Scleroderma Awareness Month
Cedars-Sinai’s Autoimmunity Investigators Focus on Improving the Lives of Scleroderma Patients
Scleroderma is an autoimmune disease characterized by thickening and scarring of the skin and vital organs, and the narrowing of the blood vessels which lead to poor circulation.
An estimated 100,000 people in the U.S. are living with scleroderma, and there are about 7,000 to 8,000 new cases every year. In advanced stages of systemic sclerosis, which disproportionately affects women, the chronic symptoms can lead to irreversible organ damage and death. There is no cure.
“Scleroderma is the epitome of complex autoimmune rheumatic disorders because it can affect any organ in the body. Scleroderma is a chronic illness that can place an incredible burden on patients and their families for a long period of time,” said Francesco Boin, MD, the chair of Rheumatology and director of the Scleroderma Program in the Kao Autoimmunity Institute at Cedars-Sinai.
Research That Benefits Patients
Cutting edge research is the best care we can offer scleroderma patients, said Boin, and leading that effort at Cedars-Sinai is Nunzio Bottini, MD, PhD, the director of the Kao Autoimmunity Institute.
“Our research priorities at the Kao Autoimmunity Institute are twofold: first, how to prevent, and hopefully reverse, the progression of fibrosis in patients with scleroderma, and secondly, we want to identify risk factors for the development of interstitial lung disease, a major complication of scleroderma, that can lead to an early death,” said Bottini.
A Super-Family of Enzymes
Groundbreaking research on the role a group of enzymes Bottini calls a “super-family,” protein tyrosine phosphatases (PTPs), has been a key focus of his work investigating the development of rheumatic diseases.
“PTPs have recently emerged as important drug targets for a multitude of diseases. For scleroderma, we want to better understand precisely how this family of enzymes regulates the progression of fibrosis, the production of excessive collagen that can scar and thicken tissue, a hallmark of scleroderma,” said Bottini, who has been continuously funded by the National Institutes of Health for autoimmune disease research since 2007.
Spatial Biology: Location Matters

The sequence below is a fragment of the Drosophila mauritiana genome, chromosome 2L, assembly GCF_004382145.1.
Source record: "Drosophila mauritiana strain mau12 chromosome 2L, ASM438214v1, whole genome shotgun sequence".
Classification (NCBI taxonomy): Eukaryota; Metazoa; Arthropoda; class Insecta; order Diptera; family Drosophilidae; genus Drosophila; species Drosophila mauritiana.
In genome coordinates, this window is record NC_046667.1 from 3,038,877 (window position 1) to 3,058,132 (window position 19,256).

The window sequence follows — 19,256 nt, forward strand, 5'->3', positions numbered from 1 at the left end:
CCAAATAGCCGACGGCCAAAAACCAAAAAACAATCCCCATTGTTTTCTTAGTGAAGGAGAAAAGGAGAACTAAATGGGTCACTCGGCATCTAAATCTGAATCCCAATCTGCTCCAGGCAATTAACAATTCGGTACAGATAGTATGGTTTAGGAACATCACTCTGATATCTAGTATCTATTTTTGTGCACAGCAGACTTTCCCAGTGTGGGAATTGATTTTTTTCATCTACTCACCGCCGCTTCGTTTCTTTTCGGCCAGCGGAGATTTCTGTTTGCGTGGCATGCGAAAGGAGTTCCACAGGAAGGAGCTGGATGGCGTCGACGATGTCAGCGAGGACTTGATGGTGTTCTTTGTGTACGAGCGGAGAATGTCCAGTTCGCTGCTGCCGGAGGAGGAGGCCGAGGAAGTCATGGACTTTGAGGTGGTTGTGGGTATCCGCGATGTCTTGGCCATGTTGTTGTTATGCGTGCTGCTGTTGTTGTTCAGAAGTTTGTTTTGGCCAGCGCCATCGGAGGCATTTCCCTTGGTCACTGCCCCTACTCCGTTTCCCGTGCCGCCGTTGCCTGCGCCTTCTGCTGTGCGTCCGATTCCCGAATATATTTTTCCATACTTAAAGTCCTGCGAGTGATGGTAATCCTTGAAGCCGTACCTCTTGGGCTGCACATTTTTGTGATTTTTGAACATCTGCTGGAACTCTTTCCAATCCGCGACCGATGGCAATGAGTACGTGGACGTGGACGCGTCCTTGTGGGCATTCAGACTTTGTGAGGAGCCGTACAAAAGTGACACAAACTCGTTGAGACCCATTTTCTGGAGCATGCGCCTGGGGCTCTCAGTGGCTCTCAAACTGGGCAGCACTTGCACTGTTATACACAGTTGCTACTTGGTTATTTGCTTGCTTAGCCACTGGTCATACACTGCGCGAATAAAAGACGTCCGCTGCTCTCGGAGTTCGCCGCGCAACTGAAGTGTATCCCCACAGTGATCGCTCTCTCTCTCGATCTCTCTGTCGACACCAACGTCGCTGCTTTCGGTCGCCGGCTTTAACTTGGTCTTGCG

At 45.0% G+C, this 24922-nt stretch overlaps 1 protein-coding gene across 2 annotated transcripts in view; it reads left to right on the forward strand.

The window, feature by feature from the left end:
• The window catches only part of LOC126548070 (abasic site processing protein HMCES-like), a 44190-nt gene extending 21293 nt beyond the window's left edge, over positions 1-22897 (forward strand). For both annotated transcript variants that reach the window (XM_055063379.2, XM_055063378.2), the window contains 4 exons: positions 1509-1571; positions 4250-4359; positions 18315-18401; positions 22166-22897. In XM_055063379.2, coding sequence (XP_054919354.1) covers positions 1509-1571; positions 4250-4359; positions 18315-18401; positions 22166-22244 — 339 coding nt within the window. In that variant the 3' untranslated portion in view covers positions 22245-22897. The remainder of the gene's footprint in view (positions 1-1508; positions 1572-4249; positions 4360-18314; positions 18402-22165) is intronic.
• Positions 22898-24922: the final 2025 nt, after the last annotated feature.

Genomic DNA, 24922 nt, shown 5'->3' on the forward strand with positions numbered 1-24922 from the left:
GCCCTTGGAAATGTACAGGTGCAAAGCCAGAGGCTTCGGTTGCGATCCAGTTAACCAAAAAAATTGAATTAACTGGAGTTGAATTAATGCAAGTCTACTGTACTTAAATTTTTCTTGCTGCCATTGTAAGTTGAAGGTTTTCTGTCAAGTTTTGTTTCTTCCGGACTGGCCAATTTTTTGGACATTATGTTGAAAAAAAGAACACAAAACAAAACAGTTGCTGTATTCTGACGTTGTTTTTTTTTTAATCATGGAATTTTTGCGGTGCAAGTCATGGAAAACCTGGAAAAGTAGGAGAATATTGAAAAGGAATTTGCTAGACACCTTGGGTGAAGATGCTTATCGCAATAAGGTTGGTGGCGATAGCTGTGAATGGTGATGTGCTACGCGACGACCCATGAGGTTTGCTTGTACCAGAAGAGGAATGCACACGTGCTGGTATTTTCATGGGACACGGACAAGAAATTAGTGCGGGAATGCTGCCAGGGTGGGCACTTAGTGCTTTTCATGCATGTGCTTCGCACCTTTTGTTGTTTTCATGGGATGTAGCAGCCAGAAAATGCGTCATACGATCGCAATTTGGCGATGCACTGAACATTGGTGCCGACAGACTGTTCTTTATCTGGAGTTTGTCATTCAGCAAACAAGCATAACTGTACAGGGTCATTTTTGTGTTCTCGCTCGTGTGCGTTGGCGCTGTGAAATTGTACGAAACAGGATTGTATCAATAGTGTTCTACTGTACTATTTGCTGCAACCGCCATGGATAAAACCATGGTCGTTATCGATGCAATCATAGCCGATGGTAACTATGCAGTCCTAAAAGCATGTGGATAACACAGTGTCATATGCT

Cells in the body exist in relationship to one another, they are not islands. Spatial biology explores how the neighborhood, the location of one cell within tissue relative to another, could affect cellular activity.
“The fibroblast cell’s behavior is affected by different types of cells, including immune cells, that are located near it. Spatial biology has the potential to help us understand pathology in a new way. How might the behavior of the fibroblast be influenced by specific factors in the immune cells or by its location in the skin or the lungs? In autoimmune disorders, like scleroderma, that information could be a game changer,” said Bottini.
“All that we do at the Kao Institute is geared toward helping patients. That is the end goal. We study specimens graciously donated by our patients and we make our hypotheses about targets for potential therapies. Then we test the hypotheses
Autoimmune disorders affect 24 million adults and children in the U.S., according to the National Institutes of Health.
“Autoimmune diseases are a leading cause of death and disability. At the Kao Autoimmunity Institute, we want to bring top investigators and clinicians together and leverage the culture of scientific excellence and collaboration here. Our goal is to promote personalized medicine by developing novel, evidence-based therapies that can help patients,” said Bottini.
Read More on the Cedars-Sinai Blog: Lifelong Journey: A Scleroderma Patient and Her Doctor